Cruciate Ligament Tears Cranial cruciate ligament (CCL) tears have also been linked to neutering in numerous studies. The Golden Retriever study found that although there were no cases of cruciate tear in the intact dogs, 5% of males neutered before 12 months (and 8% of females) did suffer tears. Whitehair et al (JAVMA Oct 1993), found that spayed and neutered dogs of any age were twice as likely to suffer cranial cruciate ligament rupture (4). In 2004, Slauterbeck et al also found an increased risk of cruciate tears (5). Chris Zinc DVM PhD DACVP explains (6) …

“…if the femur has achieved its genetically determined normal length at eight months when a dog gets spayed or neutered, but the tibia, which normally stops growing at 12 to 14 months of age continues to grow, then an abnormal angle may develop at the stifle. In addition, with the extra growth, the lower leg below the stifle likely becomes heavier (because it is longer), and may cause increased stresses on the cranial cruciate ligament.“

Additionally, sterilization can cause obesity and a loss of bone mass (7). Both of these factors could lead to an increased risk of cranial cruciate ligament tear and hip dysplasia. And a 2005 Austrian study showed that spayed/neutered dogs are over three times more likely to suffer from patellar luxation (8). There are many things you can do to help your dog’s joints. Unfortunately … there are even more sinister issues with early neutering in dogs.
 

2. Neutering And Cancer

Contrary to popular belief, we can’t neuter cancer. In fact, this surgery mostly increases the risk of many common canine cancers. The Golden Retriever study found that the incidence of lymphosarcoma was three times higher in males neutered before 12 months of age. These results are similar to other studies. They also found that spayed/neutered dogs were 3.5% more likely to suffer mast cell cancer and 4.3 times more likely to suffer lymphoma. 2002 research on Rottweilers at Purdue University found that male and female dogs neutered or spayed before 1 year of age had an approximate one in four lifetime risk for bone sarcoma … and they were significantly more likely to develop bone sarcoma than dogs that were sexually intact (9).

A 2002 study at Utrecht University found that prostate cancer occurs in neutered males about four times as frequently as in intact males (10) … despite the popular belief that neutering prevents prostate cancer.
 

3. Neutering And Behavior

Neutering had been previously linked to cognitive impairment and even a three-fold risk of hypothyroidism (which often creates behavior changes). But the Viszla study yielded some particularly interesting insight into this link. They found that neutered dogs were also more likely to develop behavior disorders than intact dogs. The problems included:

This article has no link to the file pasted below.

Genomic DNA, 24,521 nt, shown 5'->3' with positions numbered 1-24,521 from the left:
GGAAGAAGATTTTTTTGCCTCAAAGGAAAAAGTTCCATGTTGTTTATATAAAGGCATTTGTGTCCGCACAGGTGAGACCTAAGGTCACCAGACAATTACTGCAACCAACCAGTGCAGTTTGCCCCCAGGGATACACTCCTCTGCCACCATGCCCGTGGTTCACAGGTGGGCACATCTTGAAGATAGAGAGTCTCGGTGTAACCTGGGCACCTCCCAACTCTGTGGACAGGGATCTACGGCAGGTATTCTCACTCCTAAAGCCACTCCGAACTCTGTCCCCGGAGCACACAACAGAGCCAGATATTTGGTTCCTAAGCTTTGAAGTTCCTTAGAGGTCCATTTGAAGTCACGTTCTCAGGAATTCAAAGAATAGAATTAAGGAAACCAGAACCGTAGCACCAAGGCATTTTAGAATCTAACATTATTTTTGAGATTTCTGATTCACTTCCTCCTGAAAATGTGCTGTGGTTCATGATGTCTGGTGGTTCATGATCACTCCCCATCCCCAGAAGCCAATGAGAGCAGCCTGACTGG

• Fear of storms

  • Separation anxiety

  • Fear of noises

  • Timidity

  • Excitability

  • Aggression

  • Hyperactivity

  • Fear biting

Another study in 2010 (10) found neutered dogs were more:

  • Aggressive

  • Fearful

  • Excitable

  • Less trainable than intact dogs

This is contrary to the popular belief that neutering reduces aggression and other behavior problems.

These findings also present a conundrum for shelters and rescues who advocate early neutering in dogs.
 

What Happens If You Neuter A Dog Too Early?
 

Reducing the number of dogs in shelters is an important goal … but it would be much better to prevent them from ending up at the shelter in the first place. Most people believe that shelters are full because of over-population. But in fact, behavior problems are the most common reason owners give up their dogs. And is it fair for shelters to burden adopters with the increased risk of cancer and joint disease? There are alternatives to the complete removal of the reproductive organs and this might play a role in reducing the risk of cancer, joint disease and behavior issues. Conventional neutering immediately shuts off the supply of protective hormones in the body. Hormones produced by the reproductive organs are essential for reproduction … but they’re also vital in developing …

  • Homeostasis

  • Body condition

  • Cholesterol levels

  • Energy levels

  • Urinary continence

  • Muscle tone

  • Cognition

  • Behavior

Reproductive hormones also play a role in the immune system. The rise in the risk of many cancers after removal of the reproductive organs is evidence of this. Hopefully the emerging research will encourage more shelters to look into safer and less intrusive options.

MDR1 Drug Sensitivity
Overview 

 

Multidrug Resistance 1 (MDR1) drug sensitivity is the result of a genetic variant that can place dogs at risk of severe or life-threatening complications after taking particular medications at specific doses.  

Treatment focuses on prevention by avoiding or lowering the dosages of drugs that may cause side effects in dogs who have this genetic variant.  Genetic testing is the most helpful tool for diagnosing MDR1 drug sensitivity.  
 

Cause 

MDR1 drug sensitivity occurs when dogs inherit a genetic variant in their ABCB1 gene (formerly known as the MDR1 gene). This variant causes a change in a protein called P-glycoprotein (P-gp). Under normal conditions, the protein helps eliminate drugs after administration and helps keep specific substances — including some drugs and toxins — out of the brain and other organs.  However, when P-gp is not functioning correctly, these drugs and toxins can build up or even cross into the brain, causing severe and sometimes fatal reactions. 
 

Breed predisposition​ 

The MDR1 variant is most commonly found in herding breeds, including, but not limited to the following: